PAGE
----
‘A’ Is for A.A. Bondy
Former Verbena Singer Gets Dark on Second Album
DEVIL’S ADVOCATE: As the music world slowly starts to awaken from its post-holiday slumber, there are few shows to get more excited about than A.A. Bondy’s. The once New York-, now Alabama-based singer/songwriter will be making his way to Muddy Waters Café (508 E. Haley St.) this Monday, January 18, in support of his second solo record, the hauntingly beautiful When the Devil’s Loose.
Like its predecessor, 2007’s American Hearts, When the Devil is brimming with lush acoustic guitar work, twangy plucks, and Bondy’s rich, emotive vocals. But where the album differs is in the details. In place of his once straightforward oratories, listeners get a more private Bondy this go-around. The lyrics and song structures are just as resonating, but the subject matter, as Bondy pointed out, is a little more mysterious.
“There’s stuff on this record that there’s no way anybody will know what it is or know what I’m talking about,” he explained recently from his home in Alabama. “I was dealing with events that actually, if taken literally, would have made the album a lot darker, and I didn’t want it to be that didactic. When I got out and started playing a lot of songs from the first record, I just felt fenced in by the content. I wanted the new stuff to be a bit more loose—stuff that I could find will have a longer shelf life because I can put different meaning into it.”
And while the song-to-song details may remain under wraps, Bondy is more than willing to wax poetic about the themes embedded in When the Devil’s Loose. “In some ways, it’s kind of about being lost, I think, but also realizing that that’s okay. I think everybody goes through that in some way.”
For those who remember Bondy from his ’90s stint in the post-grunge band Verbena (he went by “Scott” back then), be forewarned: The current work is a far cry from his hard-rockin’ past. The group, which disbanded after their final release with Capitol Records in 2003, is something Bondy now views as mostly a learning experience, claiming that he was not proud of any of the work Verbena did after their first, independently released album.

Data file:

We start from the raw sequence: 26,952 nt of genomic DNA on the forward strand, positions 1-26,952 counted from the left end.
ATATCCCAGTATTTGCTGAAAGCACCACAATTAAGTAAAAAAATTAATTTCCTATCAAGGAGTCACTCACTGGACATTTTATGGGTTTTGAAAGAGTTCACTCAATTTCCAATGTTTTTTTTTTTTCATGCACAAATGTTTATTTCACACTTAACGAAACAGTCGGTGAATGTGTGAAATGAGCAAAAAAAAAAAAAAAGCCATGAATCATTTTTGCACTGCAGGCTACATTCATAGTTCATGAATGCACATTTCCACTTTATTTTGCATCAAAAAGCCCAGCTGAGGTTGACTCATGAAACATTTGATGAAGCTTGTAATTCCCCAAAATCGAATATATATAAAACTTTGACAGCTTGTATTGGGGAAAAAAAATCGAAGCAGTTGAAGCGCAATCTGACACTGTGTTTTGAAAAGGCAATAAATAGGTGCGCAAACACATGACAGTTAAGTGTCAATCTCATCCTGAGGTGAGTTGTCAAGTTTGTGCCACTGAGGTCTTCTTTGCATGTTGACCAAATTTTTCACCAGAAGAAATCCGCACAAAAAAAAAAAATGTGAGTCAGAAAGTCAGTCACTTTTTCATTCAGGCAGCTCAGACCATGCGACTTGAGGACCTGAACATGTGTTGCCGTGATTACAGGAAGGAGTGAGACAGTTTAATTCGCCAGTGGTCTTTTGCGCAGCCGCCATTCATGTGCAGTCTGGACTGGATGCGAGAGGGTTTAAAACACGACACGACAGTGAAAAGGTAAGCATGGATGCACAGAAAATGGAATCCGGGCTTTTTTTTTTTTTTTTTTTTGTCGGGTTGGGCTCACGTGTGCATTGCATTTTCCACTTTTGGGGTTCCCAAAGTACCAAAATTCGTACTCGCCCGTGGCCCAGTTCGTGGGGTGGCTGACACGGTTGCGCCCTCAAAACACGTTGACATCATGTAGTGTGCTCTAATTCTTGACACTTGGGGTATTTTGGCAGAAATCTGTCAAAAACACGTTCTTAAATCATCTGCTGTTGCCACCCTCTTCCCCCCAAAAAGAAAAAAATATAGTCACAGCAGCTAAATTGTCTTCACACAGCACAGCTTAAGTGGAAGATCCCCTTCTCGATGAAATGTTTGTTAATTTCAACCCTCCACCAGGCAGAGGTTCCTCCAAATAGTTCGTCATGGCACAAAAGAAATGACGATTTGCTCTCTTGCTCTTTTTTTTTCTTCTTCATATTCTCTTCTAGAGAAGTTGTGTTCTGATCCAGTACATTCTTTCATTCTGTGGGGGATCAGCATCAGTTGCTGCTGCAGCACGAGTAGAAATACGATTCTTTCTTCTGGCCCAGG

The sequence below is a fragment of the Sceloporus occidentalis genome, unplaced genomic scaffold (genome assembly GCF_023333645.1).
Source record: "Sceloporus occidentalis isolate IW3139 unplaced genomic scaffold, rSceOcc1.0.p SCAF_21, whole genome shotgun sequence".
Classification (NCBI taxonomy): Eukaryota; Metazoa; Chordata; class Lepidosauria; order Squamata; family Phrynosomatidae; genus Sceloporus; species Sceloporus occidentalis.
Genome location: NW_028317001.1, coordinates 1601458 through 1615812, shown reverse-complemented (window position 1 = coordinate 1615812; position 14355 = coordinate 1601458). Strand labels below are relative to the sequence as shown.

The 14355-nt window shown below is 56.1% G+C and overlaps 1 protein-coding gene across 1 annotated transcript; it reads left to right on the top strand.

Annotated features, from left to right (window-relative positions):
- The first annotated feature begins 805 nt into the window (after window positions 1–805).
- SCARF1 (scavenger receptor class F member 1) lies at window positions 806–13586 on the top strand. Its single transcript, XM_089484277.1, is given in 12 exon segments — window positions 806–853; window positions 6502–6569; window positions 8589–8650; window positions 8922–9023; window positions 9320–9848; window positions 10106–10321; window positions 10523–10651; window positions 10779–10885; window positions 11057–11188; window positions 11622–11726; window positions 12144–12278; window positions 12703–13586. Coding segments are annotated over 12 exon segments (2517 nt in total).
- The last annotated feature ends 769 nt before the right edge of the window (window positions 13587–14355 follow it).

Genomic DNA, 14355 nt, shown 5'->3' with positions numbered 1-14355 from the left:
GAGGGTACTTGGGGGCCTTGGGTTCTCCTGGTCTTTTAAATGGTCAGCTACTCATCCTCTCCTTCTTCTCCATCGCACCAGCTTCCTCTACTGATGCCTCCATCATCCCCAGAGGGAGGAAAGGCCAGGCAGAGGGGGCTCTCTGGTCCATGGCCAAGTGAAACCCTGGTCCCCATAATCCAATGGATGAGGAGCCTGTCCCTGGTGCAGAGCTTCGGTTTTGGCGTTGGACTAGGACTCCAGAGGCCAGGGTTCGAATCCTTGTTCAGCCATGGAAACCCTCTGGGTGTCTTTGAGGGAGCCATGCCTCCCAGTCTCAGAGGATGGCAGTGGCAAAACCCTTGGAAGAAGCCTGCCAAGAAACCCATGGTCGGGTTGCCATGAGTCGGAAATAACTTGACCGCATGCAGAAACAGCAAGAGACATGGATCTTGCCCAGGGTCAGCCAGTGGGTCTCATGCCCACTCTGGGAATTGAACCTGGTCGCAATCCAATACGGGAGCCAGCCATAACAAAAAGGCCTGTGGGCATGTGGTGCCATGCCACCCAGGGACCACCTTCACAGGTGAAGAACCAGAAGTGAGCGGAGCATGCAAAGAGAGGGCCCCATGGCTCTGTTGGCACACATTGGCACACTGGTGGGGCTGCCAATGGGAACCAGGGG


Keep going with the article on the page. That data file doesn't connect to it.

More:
Asking Bondy to compare the difference between the two projects, he explained, “I just feel better now. It just feels more true than that did, for whatever reason. I feel like anything I’ve gotten now is there because I worked for it, whereas back then, it was all about how the label could trick everybody into listening to our record. It was an all-or-nothing game with MTV and radio and all that stuff, and if you threw your hat in with that lot and you didn’t get those things, you were fucked.”
Today, Bondy seems content simply to write from his heart and see where it gets him, and thus far it’s working out pretty well. His stop at Muddy Waters is just the start of a month-long cross-country tour, which he will embark on with a full backing band.
“I know some people say they like me better when I play solo, but I don’t think they really do,” he laughed.
As for Bondy’s own personal advice on how to keep a crowd entertained, well, his guess is as good as ours. “It’s the room, it’s the people in the room, it’s what you had for lunch, it’s how the sun looks going down—it’s just all these variables, and it’s impossible to manage, and you don’t know what’s going to happen ’til you get up there. And sometimes it’s great from the word ‘go’ to the end, and other times it might not turn on until halfway through the set. I have no idea when it comes or why it comes, but it usually does.”
A.A. Bondy plays Muddy Waters Café (508 E. Haley St.) with opener Willy Mason on Monday, January 18, at 8 p.m. Call 966-9328 or visit clubmercy.com for details.